The fluids in your car may not leak out of your engine, but that doesn’t mean you can ignore them and expect your vehicle to maintain peak performance. It’s important to know how to check the oil, coolant, power steering fluid, brake fluid, transmission, and windshield washer fluids, as well as how to refill them when necessary. Taking just five minutes to check the dipsticks could save you hundreds of dollars in repairs.
The engine oil is the lifeblood of your vehicle. It lubricates the internal parts of the engine and removes debris and contaminants from internal combustion. We recommend checking the oil at every other gas fill-up. You need a rag or paper towel. Check your auto manual. Some newer cars have electronic oil monitors. Some cars need to have the oil checked when the engine is warm. Make sure your car is on level ground. Open the car’s hood and find the dipstick. Pull it out and wipe off any oil from the end. Then, put the dipstick back in and push it all the way down. Pull it out and read the dipstick. Most likely, it will have a gauge for low or minimum. If the oil is low, you’ll need to add oil. Look at the color of the oil. It should be brown or black when in need of service. Oil change intervals can vary based on the make and model of your vehicle. Consult your vehicle’s manual to determine what kind of oil your vehicle manufacturer recommends.
As a general rule, you should check the coolant in your car every six months. Once before the hot summer temperatures hit and once before the coldest weather in winter. However, if your car’s thermostat begins to read hotter, you should check the coolant. Generally, you should check the coolant when your engine is cool. There should be a translucent coolant overflow tank next to the radiator. Look on the side of that tank for a hot or cold level to see if there’s enough fluid in the system. If it appears low, check the manufacturer’s manual on how to add coolant and what type of coolant is recommended for your car. Most manufacturers recommend a coolant flush every 30,000 to 50,000 miles.
Power Steering Fluid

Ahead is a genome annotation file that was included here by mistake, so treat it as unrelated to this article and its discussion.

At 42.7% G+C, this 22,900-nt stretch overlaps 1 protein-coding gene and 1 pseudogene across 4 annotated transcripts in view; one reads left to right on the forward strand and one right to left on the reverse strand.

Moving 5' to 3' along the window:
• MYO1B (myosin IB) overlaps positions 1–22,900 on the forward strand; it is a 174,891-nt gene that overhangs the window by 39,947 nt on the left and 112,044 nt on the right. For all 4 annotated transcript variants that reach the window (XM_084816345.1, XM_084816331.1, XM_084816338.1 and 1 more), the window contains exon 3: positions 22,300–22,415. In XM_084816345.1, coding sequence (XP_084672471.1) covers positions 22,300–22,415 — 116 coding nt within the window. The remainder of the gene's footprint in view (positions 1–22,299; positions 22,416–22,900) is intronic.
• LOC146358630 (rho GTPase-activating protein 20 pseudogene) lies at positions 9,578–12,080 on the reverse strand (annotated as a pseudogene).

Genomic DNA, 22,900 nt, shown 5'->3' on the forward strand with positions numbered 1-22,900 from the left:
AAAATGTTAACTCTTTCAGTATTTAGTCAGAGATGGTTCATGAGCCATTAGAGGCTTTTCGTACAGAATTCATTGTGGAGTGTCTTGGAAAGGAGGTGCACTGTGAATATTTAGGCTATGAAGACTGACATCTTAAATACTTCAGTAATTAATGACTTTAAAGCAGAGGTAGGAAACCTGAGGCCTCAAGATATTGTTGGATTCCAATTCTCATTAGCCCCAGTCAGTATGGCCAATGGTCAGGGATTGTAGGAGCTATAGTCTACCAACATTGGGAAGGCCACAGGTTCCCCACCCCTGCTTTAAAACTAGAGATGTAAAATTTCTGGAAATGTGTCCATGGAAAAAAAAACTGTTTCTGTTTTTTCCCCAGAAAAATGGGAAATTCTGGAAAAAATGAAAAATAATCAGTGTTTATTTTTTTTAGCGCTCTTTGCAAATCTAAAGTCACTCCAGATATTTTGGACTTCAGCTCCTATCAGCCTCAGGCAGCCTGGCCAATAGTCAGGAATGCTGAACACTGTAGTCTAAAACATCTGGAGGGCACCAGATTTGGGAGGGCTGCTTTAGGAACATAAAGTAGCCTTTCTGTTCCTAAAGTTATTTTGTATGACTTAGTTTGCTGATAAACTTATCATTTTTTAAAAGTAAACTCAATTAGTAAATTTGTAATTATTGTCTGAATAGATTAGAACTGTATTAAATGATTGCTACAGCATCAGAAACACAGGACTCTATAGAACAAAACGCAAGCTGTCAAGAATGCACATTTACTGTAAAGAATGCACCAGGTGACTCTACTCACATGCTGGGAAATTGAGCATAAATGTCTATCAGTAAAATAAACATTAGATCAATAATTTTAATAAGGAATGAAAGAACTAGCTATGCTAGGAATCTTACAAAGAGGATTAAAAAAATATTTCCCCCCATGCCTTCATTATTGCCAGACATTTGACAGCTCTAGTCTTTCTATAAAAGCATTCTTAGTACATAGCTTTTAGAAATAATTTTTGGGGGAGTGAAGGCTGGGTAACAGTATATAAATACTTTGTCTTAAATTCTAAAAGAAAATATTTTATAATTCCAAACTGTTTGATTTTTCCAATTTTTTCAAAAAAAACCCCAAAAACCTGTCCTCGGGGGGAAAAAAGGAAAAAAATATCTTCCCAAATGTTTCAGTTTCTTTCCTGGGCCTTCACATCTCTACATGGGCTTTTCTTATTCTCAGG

If you have a squealing noise or whining when you turn the steering wheel, it’s a good indication that you may need power steering fluid. It may also be difficult to turn the wheel. Generally, you should check the power steering once warmed up, but you should always check the recommendations from the manufacturer. The tank has a dipstick that will tell you if the level is too low. Typically, a drop in the levels is usually due to a leak in the system somewhere. You should get a power steering fluid change about every 75,000 miles or about every two years.
Brake fluid activates by flowing fluid to all four wheels once the brake pedal is engaged. It applies pressure to the rotors, which lets you stop the car. If you find yourself having to press down all the way on the brake pedal to stop the car, you might be low on brake fluid or need a brake fluid change. Pumping your brakes is another way to tell if your brake fluid is low. Generally, you should replace your brake fluid every two years or 30,000 miles, but again, it’s best to know the manufacturer’s recommendation for your vehicle.
Windshield Washer Fluid
Windshield washer fluid is used more than any other liquid in your car because you use it more often. The reservoir empties much quicker. At every oil change, you should have the level checked and refilled. If you use bug wash in your car over the summer, at the end of the season, you will want to get a washing fluid change to go into the winter months. During the colder months, your washer fluid should be equipped with antifreeze to prevent it from freezing and damaging the reservoir and pump.
Talk to a Sun Devil Auto Technician
If you’re concerned about the levels of fluid in your vehicle, talk to one of our technicians at Sun Devil Auto. We can advise you on if you need any fluids added or changed and when you should perform regular maintenance. We’re here to help you keep your vehicle running at peak performance all year long.